SBS 301 Cultural Diversity/Prof. Koptiuch         Fall 2015       Personal Memory Ethnographies

Riley Grapentine

A (Trans)Gendered Account


A lot has happened in the transgender community throughout the years, but so little of it is known to people who aren’t transgender. So much of transgender history has been covered up or swept under the rug, but still it remains. Many people think that the existence of LGBT people is a more recent occurrence, but people who live outside of the gender and sexuality norms have existed throughout all of history. It used to be a lot more unsafe for LGBT people to “come out” than it is now—and even then, it is still very dangerous. In the 1990s, there were multiple brutal and violent murders of transgender people, including Rita Hester. The Transgender Day of Remembrance (TDOR) was created after these murders to honor victims of anti-transgender violence. The high suicide rates of transgender people and the alarming number of hate crimes committed against them just because they are different is downright scary. While it is still not uncommon for a transgender person to be the victim of murder, “corrective” rape, or suicide, there have arguably been more victories for transgender people in the past 10 years than in the past 100. There are more transgender people being represented in the popular media than ever before as of 2014, and in 2010, it became a federal offense to discriminate against transgender individuals seeking employment.

One thing about me that not a lot of people know, and that I usually don’t talk about with strangers, is the fact that I am transgender. It is something I have only fairly recently accepted and come to terms with. I have the full support of everyone I care about that I have ever chosen to “come out” to (my dearest friends, my mother, etc). I spend a lot of time on websites where I am surrounded by a very accepting, nonjudgmental community. I felt I was normal, because I was accepted for who I am by almost everyone I knew. I grew up in a relatively safe haven, and I am surrounded by supportive and open-minded people. However, this blessing can also be a blinding curse. At times, I forget that there are still people out there in the world that detest me on principle and are disgusted by me because of my mere existence—because I am “different.”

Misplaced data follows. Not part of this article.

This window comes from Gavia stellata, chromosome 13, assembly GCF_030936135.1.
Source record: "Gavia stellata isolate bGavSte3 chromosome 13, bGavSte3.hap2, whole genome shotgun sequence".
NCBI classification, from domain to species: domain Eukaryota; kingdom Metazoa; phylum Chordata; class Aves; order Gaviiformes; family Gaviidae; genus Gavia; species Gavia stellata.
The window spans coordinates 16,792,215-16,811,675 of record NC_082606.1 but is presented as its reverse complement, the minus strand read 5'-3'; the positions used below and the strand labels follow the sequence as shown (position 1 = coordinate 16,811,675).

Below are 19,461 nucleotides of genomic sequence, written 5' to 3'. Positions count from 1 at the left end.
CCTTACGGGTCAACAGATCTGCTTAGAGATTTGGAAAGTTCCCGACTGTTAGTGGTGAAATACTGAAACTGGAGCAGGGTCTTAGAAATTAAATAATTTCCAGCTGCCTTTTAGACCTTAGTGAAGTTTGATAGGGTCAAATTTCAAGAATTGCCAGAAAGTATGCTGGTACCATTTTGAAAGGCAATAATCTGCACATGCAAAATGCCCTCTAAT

When I was a child, I remember being uncomfortable because I never fit in—I didn’t want to wear the dress to Christmas dinner. I didn’t want to change in the girls’ locker room with all the other girls. I didn’t care about the same things that my female peers did. On multiple occasions, I would go on shopping sprees and buy a multitude of “girly clothes,” despite the fact that they make me feel uncomfortable, in order to try to force myself into the female gender stereotype. It ended up being too much for me, and I’d throw the clothes in a bag, never to wear them again. But for so many years, I didn’t even know what being transgender was. For years, I never told anyone, let alone let myself dwell on it.

Feeling the way that I felt, it is hard to describe the amount of surprise, frustration, and depression I experienced when I saw so many people’s negative reactions to Caitlyn Jenner coming out as a transgender woman. Caitlyn Jenner’s brave spirit, accompanied by her beautiful and elegant dress on the cover of Vanity Fair when she first came out as transgender publically, is extremely important to me. It takes a lot of courage for someone whose identity is generally repressed by the norms of society to be their true selves out in the open, knowing that people will judge them. I find what Jenner did utterly inspiring, as someone who feels it is unsafe to come out of the closet in such a harsh world. Before this, I had started to feel as though hate for the LGBT community was a dying thing, the minority’s view in America. I was so wrong. I often forget that despite the fact that I may be surrounded by accepting and loving people, those who see me as the Other will always be there to disagree with me and force me to see things from their point of view.

Net Surfer: People are saying that something “big” has happened. I didn’t know what they were talking about, so I read an article online. It was about Bruce Jenner, the Olympic athlete. He said he is a “transgender woman.” I didn’t quite understand, so I kept reading. This means that he thinks he was born into the wrong body—that he should have been born a girl. Now he’s going to go through sex-changing surgery to become a woman. Unbelievable.